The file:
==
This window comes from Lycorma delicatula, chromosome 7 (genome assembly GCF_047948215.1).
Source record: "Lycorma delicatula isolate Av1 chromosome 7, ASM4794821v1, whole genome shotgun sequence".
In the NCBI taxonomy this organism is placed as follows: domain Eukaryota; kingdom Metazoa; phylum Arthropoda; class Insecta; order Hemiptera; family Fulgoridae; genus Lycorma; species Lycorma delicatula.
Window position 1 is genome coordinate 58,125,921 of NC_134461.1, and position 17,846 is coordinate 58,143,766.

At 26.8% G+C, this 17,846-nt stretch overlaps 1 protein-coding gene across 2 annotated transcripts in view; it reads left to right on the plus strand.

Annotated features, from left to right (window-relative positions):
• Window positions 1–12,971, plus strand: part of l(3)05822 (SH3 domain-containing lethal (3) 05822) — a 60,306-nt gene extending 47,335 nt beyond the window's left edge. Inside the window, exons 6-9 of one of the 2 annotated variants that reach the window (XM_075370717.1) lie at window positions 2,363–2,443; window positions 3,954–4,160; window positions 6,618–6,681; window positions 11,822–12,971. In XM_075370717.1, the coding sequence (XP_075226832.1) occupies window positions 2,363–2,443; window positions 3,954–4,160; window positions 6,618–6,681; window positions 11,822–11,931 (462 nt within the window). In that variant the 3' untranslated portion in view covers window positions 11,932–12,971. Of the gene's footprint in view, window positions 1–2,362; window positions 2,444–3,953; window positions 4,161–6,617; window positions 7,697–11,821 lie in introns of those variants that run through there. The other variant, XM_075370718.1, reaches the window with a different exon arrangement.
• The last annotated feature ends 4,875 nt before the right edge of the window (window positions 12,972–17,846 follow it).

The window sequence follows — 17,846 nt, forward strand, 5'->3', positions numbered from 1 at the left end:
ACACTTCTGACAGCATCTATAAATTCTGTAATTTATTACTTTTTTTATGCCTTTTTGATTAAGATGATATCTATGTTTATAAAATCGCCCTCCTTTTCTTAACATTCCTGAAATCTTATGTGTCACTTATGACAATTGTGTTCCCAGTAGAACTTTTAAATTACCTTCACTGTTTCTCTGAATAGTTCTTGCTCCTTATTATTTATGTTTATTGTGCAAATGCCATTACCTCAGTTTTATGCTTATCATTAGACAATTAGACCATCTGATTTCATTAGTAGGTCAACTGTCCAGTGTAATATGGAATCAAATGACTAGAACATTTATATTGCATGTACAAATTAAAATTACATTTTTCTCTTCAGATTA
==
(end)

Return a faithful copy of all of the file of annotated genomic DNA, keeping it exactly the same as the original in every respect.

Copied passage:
This window comes from Lycorma delicatula, chromosome 7 (genome assembly GCF_047948215.1).
Source record: "Lycorma delicatula isolate Av1 chromosome 7, ASM4794821v1, whole genome shotgun sequence".
In the NCBI taxonomy this organism is placed as follows: domain Eukaryota; kingdom Metazoa; phylum Arthropoda; class Insecta; order Hemiptera; family Fulgoridae; genus Lycorma; species Lycorma delicatula.
Window position 1 is genome coordinate 58,125,921 of NC_134461.1, and position 17,846 is coordinate 58,143,766.

At 26.8% G+C, this 17,846-nt stretch overlaps 1 protein-coding gene across 2 annotated transcripts in view; it reads left to right on the plus strand.

Annotated features, from left to right (window-relative positions):
• Window positions 1–12,971, plus strand: part of l(3)05822 (SH3 domain-containing lethal (3) 05822) — a 60,306-nt gene extending 47,335 nt beyond the window's left edge. Inside the window, exons 6-9 of one of the 2 annotated variants that reach the window (XM_075370717.1) lie at window positions 2,363–2,443; window positions 3,954–4,160; window positions 6,618–6,681; window positions 11,822–12,971. In XM_075370717.1, the coding sequence (XP_075226832.1) occupies window positions 2,363–2,443; window positions 3,954–4,160; window positions 6,618–6,681; window positions 11,822–11,931 (462 nt within the window). In that variant the 3' untranslated portion in view covers window positions 11,932–12,971. Of the gene's footprint in view, window positions 1–2,362; window positions 2,444–3,953; window positions 4,161–6,617; window positions 7,697–11,821 lie in introns of those variants that run through there. The other variant, XM_075370718.1, reaches the window with a different exon arrangement.
• The last annotated feature ends 4,875 nt before the right edge of the window (window positions 12,972–17,846 follow it).

The window sequence follows — 17,846 nt, forward strand, 5'->3', positions numbered from 1 at the left end:
ACACTTCTGACAGCATCTATAAATTCTGTAATTTATTACTTTTTTTATGCCTTTTTGATTAAGATGATATCTATGTTTATAAAATCGCCCTCCTTTTCTTAACATTCCTGAAATCTTATGTGTCACTTATGACAATTGTGTTCCCAGTAGAACTTTTAAATTACCTTCACTGTTTCTCTGAATAGTTCTTGCTCCTTATTATTTATGTTTATTGTGCAAATGCCATTACCTCAGTTTTATGCTTATCATTAGACAATTAGACCATCTGATTTCATTAGTAGGTCAACTGTCCAGTGTAATATGGAATCAAATGACTAGAACATTTATATTGCATGTACAAATTAAAATTACATTTTTCTCTTCAGATTA